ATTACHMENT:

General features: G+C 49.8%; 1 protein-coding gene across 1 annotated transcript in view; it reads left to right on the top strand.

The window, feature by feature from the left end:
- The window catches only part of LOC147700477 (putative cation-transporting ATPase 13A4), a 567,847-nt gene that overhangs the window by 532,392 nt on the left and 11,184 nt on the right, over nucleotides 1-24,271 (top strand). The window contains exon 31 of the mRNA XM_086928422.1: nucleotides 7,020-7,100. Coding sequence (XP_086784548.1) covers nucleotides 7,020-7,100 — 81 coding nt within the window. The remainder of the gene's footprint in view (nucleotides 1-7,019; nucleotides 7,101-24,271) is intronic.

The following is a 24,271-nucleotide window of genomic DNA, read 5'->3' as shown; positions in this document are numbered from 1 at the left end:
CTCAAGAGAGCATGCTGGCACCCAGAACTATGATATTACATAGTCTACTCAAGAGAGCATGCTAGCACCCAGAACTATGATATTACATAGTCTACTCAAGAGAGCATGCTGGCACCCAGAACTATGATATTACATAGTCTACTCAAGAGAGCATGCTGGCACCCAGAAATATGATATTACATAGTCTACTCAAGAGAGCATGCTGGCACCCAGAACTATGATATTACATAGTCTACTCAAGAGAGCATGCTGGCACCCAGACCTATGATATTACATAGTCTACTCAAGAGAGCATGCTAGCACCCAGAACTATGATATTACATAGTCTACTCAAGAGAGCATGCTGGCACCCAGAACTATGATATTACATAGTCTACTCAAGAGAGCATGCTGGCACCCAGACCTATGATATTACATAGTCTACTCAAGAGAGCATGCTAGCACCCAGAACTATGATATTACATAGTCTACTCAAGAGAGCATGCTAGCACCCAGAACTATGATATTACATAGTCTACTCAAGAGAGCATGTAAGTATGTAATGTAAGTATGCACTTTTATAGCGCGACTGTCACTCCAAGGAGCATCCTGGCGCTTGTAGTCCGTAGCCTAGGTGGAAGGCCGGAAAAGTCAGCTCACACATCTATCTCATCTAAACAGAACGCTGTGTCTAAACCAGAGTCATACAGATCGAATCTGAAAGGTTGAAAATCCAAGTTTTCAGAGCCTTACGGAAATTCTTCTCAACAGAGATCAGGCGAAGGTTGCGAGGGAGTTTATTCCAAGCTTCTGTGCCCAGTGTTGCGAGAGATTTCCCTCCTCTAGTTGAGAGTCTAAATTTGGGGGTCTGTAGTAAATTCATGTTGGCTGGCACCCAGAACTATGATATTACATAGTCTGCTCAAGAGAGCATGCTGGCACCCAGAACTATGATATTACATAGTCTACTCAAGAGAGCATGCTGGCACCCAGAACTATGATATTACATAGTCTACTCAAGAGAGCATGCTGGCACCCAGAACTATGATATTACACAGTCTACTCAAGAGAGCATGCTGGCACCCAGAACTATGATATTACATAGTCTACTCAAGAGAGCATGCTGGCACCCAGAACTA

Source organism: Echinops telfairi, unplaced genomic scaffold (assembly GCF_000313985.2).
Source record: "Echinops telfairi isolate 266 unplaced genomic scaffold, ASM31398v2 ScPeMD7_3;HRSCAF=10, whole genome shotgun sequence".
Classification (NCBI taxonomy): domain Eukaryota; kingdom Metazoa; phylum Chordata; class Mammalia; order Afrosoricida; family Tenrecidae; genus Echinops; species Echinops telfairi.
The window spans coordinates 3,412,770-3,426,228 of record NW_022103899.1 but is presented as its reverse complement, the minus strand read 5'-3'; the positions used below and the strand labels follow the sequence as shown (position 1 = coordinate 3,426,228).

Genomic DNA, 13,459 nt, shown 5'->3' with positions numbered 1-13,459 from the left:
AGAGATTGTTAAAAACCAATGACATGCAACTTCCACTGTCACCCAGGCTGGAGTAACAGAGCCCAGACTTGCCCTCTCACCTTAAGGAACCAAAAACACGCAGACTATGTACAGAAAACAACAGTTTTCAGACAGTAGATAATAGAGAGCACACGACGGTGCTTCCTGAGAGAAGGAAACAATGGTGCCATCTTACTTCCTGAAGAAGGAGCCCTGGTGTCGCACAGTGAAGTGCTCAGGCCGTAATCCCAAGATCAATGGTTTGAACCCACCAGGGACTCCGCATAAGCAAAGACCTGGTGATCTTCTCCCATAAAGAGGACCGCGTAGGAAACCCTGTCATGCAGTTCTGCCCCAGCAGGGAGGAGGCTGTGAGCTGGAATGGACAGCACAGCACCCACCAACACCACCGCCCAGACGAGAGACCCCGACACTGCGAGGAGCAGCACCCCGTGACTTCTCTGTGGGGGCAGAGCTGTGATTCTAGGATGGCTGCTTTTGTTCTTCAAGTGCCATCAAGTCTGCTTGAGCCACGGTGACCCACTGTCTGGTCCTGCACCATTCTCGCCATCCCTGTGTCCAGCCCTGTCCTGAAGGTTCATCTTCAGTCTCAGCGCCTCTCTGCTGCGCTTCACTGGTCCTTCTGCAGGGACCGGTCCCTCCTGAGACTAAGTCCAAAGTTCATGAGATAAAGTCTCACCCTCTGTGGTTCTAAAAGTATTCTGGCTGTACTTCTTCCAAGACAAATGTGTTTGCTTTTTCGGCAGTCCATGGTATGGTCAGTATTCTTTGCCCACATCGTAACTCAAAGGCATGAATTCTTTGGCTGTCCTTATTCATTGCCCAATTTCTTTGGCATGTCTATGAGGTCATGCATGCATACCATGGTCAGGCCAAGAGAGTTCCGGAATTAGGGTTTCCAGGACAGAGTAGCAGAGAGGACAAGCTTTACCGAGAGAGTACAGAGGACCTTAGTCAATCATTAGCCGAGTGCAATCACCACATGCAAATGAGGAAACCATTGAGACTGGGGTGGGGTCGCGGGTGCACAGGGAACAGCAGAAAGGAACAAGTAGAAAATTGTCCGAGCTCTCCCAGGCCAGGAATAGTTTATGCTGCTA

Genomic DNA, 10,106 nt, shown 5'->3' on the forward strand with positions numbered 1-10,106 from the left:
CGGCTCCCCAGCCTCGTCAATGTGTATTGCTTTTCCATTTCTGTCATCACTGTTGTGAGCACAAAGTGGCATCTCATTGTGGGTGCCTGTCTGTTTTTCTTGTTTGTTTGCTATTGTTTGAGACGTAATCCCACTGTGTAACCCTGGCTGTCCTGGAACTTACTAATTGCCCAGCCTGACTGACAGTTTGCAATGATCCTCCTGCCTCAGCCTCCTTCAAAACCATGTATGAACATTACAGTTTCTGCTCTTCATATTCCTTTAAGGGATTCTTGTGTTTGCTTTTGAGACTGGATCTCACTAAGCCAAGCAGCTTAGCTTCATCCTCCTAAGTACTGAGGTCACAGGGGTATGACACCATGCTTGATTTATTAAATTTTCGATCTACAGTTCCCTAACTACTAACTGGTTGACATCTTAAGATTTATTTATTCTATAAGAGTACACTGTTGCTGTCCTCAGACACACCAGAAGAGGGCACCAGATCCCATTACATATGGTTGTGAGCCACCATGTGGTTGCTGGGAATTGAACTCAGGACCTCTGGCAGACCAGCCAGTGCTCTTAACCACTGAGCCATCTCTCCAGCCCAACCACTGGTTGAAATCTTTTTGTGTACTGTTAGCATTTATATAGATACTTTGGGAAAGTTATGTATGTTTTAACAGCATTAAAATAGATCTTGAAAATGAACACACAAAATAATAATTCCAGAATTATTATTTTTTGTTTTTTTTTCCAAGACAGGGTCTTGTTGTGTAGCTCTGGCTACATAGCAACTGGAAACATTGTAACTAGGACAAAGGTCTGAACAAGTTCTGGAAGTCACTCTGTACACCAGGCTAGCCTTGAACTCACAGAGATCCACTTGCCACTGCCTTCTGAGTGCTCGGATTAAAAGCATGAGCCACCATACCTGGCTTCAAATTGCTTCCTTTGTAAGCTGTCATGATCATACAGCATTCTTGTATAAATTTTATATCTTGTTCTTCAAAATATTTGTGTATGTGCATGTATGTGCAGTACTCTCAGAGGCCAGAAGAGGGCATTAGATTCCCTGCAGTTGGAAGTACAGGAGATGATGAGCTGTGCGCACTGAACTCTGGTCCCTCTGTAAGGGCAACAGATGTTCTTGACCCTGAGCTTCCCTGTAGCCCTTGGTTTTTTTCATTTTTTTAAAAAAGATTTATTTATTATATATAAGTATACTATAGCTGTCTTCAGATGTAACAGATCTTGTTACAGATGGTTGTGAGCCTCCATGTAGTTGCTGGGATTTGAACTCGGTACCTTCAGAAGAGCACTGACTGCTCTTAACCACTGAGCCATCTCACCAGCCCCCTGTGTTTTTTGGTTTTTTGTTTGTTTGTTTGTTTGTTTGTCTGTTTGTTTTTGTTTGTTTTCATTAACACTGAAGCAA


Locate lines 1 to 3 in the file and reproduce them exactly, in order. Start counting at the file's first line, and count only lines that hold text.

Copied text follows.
General features: G+C 49.8%; 1 protein-coding gene across 1 annotated transcript in view; it reads left to right on the top strand.

The window, feature by feature from the left end:
- The window catches only part of LOC147700477 (putative cation-transporting ATPase 13A4), a 567,847-nt gene that overhangs the window by 532,392 nt on the left and 11,184 nt on the right, over nucleotides 1-24,271 (top strand). The window contains exon 31 of the mRNA XM_086928422.1: nucleotides 7,020-7,100. Coding sequence (XP_086784548.1) covers nucleotides 7,020-7,100 — 81 coding nt within the window. The remainder of the gene's footprint in view (nucleotides 1-7,019; nucleotides 7,101-24,271) is intronic.